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Polybius, Histories 10 0 Browse Search
Richard Hakluyt, The Principal Navigations, Voyages, Traffiques, and Discoveries of the English Nation 6 0 Browse Search
Q. Horatius Flaccus (Horace), Odes (ed. John Conington) 6 0 Browse Search
Herodotus, The Histories (ed. A. D. Godley) 4 0 Browse Search
M. Annaeus Lucanus, Pharsalia (ed. Sir Edward Ridley) 4 0 Browse Search
C. Suetonius Tranquillus, The Lives of the Caesars (ed. Alexander Thomson) 2 0 Browse Search
T. Maccius Plautus, Menaechmi, or The Twin Brothers (ed. Henry Thomas Riley) 2 0 Browse Search
Cornelius Tacitus, The History (ed. Alfred John Church, William Jackson Brodribb) 2 0 Browse Search
Strabo, Geography 2 0 Browse Search
The Daily Dispatch: may 30, 1861., [Electronic resource] 2 0 Browse Search
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Browsing named entities in Q. Horatius Flaccus (Horace), Odes (ed. John Conington). You can also browse the collection for Bruttium (Italy) or search for Bruttium (Italy) in all documents.

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Q. Horatius Flaccus (Horace), Odes (ed. John Conington), Book 1, Poem 31 (search)
What blessing shall the bard entreat The god he hallows, as he pours The winecup? Not the mounds of wheat That load Sardinian threshing floors; Not Indian gold or ivory—no, Nor flocks that o'er Calabria stray, Nor fields that Liris, still and slow, Is eating, unperceived, away. Let those whose fate allows them train Calenum's vine; let trader bold From golden cups rich liquor drain For wares of Syria bought and sold, Heaven's favourite, sooth, for thrice a year He comes and goes across the brine Undamaged. I in plenty here On endives, mallows, succory dine. O grant me, Phoebus, calm content, Strength unimpaird, a mind entire, Old age without dishonour spent, Nor unbefriended by the lyr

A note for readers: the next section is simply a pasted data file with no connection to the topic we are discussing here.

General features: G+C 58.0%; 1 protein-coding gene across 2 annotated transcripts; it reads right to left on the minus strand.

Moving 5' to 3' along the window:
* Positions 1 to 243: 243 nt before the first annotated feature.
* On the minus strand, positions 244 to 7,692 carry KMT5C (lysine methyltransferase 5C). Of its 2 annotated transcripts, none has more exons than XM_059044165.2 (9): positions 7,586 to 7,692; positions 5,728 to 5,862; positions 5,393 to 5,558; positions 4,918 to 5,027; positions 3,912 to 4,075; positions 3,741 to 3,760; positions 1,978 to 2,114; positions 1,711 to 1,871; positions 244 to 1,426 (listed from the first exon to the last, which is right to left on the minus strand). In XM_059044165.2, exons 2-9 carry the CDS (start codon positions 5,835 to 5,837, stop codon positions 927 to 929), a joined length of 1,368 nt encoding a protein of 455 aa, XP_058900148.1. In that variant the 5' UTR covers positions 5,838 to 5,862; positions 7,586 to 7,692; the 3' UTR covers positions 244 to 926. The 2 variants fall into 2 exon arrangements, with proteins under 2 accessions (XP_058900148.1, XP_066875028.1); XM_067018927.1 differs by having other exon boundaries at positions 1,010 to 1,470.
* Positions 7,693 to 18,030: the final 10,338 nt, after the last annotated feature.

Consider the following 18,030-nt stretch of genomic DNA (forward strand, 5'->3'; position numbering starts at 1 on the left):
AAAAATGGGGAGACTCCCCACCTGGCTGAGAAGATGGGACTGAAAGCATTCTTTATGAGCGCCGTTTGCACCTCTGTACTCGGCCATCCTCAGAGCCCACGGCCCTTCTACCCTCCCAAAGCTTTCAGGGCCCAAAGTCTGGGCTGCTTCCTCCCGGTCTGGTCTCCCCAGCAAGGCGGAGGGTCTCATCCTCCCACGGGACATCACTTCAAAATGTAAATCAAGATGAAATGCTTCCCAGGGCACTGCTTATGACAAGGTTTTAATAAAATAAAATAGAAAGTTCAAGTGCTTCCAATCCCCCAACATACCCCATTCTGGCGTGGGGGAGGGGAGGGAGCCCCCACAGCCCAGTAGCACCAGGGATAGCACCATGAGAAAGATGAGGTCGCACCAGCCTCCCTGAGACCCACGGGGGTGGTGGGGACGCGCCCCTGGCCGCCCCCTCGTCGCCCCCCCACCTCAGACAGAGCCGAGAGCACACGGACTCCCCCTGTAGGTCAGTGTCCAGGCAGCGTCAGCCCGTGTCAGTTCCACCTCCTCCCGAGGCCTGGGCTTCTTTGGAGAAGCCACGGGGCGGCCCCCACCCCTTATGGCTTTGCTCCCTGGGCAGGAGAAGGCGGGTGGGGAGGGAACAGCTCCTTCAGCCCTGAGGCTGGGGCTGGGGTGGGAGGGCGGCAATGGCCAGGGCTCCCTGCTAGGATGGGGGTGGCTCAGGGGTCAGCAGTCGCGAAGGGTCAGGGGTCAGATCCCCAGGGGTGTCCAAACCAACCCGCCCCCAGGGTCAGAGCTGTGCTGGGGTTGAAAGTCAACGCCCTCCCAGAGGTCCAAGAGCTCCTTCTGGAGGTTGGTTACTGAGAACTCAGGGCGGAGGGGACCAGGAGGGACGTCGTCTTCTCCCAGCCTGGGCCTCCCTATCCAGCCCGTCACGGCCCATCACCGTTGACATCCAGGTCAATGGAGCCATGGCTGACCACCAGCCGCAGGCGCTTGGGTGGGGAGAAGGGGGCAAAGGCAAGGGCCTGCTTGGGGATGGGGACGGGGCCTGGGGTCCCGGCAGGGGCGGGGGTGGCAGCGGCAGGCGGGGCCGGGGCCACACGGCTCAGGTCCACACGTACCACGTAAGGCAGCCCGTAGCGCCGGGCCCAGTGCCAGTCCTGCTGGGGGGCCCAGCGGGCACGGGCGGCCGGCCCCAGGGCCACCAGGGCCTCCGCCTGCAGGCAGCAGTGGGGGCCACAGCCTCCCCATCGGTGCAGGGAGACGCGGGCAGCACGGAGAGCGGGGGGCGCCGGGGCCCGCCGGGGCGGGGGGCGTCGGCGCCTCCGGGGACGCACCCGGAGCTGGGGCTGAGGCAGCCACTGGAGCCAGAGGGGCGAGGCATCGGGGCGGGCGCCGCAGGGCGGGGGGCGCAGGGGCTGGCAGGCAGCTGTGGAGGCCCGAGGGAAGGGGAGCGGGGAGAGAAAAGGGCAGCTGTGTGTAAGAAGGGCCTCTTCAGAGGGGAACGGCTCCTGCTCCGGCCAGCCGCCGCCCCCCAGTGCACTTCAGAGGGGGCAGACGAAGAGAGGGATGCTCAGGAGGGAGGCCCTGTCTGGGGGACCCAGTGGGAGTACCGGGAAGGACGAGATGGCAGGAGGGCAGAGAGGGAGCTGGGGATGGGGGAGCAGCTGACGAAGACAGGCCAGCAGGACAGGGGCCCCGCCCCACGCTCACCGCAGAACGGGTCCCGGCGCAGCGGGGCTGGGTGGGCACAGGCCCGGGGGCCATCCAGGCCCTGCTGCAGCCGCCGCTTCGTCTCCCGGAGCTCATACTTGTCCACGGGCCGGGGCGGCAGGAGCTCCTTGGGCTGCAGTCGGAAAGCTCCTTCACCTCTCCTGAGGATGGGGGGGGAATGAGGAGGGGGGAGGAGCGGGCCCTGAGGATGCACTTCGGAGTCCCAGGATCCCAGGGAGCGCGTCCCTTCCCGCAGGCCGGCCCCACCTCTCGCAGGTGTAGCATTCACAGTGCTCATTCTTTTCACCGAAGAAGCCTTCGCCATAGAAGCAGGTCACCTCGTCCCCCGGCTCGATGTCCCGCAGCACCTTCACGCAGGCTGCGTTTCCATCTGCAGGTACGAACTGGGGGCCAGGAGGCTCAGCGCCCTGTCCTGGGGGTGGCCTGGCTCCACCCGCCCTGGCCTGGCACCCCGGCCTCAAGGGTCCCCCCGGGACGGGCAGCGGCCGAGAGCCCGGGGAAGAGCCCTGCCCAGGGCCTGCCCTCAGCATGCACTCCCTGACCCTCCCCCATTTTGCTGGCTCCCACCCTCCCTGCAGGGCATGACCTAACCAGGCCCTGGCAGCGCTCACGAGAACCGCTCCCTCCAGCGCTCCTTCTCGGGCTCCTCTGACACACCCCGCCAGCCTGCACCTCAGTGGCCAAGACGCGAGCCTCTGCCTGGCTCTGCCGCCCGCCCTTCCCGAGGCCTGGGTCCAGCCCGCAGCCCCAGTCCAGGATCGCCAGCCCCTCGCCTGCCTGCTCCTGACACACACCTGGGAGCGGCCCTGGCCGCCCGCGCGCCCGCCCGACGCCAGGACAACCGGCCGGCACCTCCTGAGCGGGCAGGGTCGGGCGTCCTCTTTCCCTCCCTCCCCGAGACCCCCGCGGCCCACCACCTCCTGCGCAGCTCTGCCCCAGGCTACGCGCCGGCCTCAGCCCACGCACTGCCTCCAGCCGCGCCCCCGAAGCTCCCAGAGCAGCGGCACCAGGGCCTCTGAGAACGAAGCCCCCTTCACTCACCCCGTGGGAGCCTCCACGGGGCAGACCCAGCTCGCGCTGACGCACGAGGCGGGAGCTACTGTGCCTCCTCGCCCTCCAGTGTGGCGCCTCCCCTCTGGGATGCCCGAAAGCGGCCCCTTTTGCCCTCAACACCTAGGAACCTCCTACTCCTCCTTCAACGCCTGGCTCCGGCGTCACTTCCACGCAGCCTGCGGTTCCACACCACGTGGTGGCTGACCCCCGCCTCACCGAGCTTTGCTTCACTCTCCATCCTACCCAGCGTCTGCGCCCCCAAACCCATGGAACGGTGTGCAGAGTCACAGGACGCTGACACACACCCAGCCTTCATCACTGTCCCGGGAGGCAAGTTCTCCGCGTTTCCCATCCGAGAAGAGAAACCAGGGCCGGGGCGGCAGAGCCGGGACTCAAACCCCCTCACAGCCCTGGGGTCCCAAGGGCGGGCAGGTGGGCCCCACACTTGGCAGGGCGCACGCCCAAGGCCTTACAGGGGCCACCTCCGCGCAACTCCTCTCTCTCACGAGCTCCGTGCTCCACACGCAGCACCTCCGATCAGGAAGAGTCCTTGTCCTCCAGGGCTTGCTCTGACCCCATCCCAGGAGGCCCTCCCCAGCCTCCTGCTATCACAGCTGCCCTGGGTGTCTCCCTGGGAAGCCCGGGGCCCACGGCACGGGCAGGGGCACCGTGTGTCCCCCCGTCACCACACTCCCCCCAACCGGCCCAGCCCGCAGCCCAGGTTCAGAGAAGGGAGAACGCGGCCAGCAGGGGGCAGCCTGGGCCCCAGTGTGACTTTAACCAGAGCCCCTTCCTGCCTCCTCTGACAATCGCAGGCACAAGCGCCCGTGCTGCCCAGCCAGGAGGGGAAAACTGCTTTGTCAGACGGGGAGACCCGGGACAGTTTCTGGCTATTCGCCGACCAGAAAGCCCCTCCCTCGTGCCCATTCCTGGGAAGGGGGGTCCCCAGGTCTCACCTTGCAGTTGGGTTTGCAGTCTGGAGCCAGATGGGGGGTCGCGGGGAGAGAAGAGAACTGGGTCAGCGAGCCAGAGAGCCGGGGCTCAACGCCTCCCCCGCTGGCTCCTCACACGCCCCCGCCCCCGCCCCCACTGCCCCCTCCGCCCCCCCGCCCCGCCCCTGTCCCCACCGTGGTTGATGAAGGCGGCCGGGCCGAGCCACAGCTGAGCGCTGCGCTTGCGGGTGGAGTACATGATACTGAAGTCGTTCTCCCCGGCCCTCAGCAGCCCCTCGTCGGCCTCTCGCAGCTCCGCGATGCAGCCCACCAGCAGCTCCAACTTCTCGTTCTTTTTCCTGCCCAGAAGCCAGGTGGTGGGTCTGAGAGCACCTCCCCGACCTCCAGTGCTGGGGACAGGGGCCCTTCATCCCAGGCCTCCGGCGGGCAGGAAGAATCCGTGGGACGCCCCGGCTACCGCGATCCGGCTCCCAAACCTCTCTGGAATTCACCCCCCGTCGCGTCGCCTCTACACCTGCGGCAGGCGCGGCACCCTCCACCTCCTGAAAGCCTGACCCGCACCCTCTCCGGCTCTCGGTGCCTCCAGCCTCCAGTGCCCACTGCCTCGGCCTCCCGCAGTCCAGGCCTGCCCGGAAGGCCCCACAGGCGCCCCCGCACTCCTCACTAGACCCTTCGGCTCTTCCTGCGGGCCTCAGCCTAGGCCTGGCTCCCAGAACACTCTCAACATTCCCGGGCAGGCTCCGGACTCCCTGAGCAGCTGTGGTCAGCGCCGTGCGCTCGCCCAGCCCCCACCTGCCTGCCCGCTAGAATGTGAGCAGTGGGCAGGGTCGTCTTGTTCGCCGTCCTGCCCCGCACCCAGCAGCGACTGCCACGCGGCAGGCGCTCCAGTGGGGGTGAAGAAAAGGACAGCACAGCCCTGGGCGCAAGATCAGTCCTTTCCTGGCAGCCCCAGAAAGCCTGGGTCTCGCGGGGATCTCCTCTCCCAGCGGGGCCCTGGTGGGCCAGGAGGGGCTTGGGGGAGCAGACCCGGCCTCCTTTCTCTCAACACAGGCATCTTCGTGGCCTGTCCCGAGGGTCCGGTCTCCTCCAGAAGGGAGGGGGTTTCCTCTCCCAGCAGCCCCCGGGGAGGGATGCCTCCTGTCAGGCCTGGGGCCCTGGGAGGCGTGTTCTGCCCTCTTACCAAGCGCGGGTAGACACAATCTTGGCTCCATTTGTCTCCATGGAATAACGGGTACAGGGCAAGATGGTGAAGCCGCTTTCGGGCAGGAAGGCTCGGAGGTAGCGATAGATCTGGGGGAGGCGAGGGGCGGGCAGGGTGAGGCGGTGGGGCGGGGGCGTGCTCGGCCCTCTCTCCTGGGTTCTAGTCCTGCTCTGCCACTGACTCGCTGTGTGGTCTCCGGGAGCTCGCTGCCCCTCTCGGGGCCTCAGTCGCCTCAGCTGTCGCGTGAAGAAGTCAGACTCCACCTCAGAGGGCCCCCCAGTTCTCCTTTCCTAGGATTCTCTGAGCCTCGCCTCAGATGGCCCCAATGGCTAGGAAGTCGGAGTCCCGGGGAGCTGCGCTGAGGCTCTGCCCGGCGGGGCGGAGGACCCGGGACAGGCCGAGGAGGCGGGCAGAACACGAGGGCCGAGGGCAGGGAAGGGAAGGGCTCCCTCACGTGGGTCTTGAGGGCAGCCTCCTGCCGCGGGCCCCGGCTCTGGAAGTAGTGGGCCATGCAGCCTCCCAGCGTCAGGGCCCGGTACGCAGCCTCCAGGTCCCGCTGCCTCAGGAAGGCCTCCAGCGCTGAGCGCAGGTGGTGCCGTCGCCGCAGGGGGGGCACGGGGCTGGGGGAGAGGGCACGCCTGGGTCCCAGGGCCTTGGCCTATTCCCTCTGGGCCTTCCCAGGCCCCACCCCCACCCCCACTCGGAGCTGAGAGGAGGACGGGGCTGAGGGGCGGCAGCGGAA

Q. Horatius Flaccus (Horace), Odes (ed. John Conington), Book 1, Poem 33 (search)
What, Albius! why this passionate despair For cruel Glycera? why melt your voice In dolorous strains, because the perjured fair Has made a younger choice? See, narrow-brow'd Lycoris, how she glows For Cyrus! Cyrus turns away his head To Pholoe's frown; but sooner gentle roes Apulian wolves shall wed, Than Pholoe to so mean a conqueror strike: So Venus wills it; 'neath her brazen yoke She loves to couple forms and minds unlike, All for a heartless joke. For me sweet Love had forged a milder spell; But Myrtale still kept me her fond slave, More stormy she than the tempestuous swell That crests Calabria's wave.
Q. Horatius Flaccus (Horace), Odes (ed. John Conington), Book 4, Poem 8 (search)
d. But these are not my riches: your desire Such luxury craves not, and your means disdain: A poet's strain you love; a poet's strain Accept, and learn the value of the lyre. Not public gravings on a marble base, Whence comes a second life to men of might E'en in the tomb: not Hannibal's swift flight, Nor those fierce threats flung back into his face, Not impious Carthage in its last red blaze, In clearer light sets forth his spotless fame, Who from crush'd Afric took away—a name, Than rude Calabria's tributary lays. Let silence hide the good your hand has wrought, Farewell, reward! Had blank oblivion's power Dimm'd the bright deeds of Romulus, at this hour, Despite his sire and mother, he were nought. Thus Aeacus has 'scaped the Stygian wave, By grace of poets and their silver tongue, Henceforth to live the happy isles among. No, trust the Muse: she opes the good man's grave, And lifts him to the gods. So Hercules, His labours o'er, sits at the board of Jove: So Tyndareus' offspring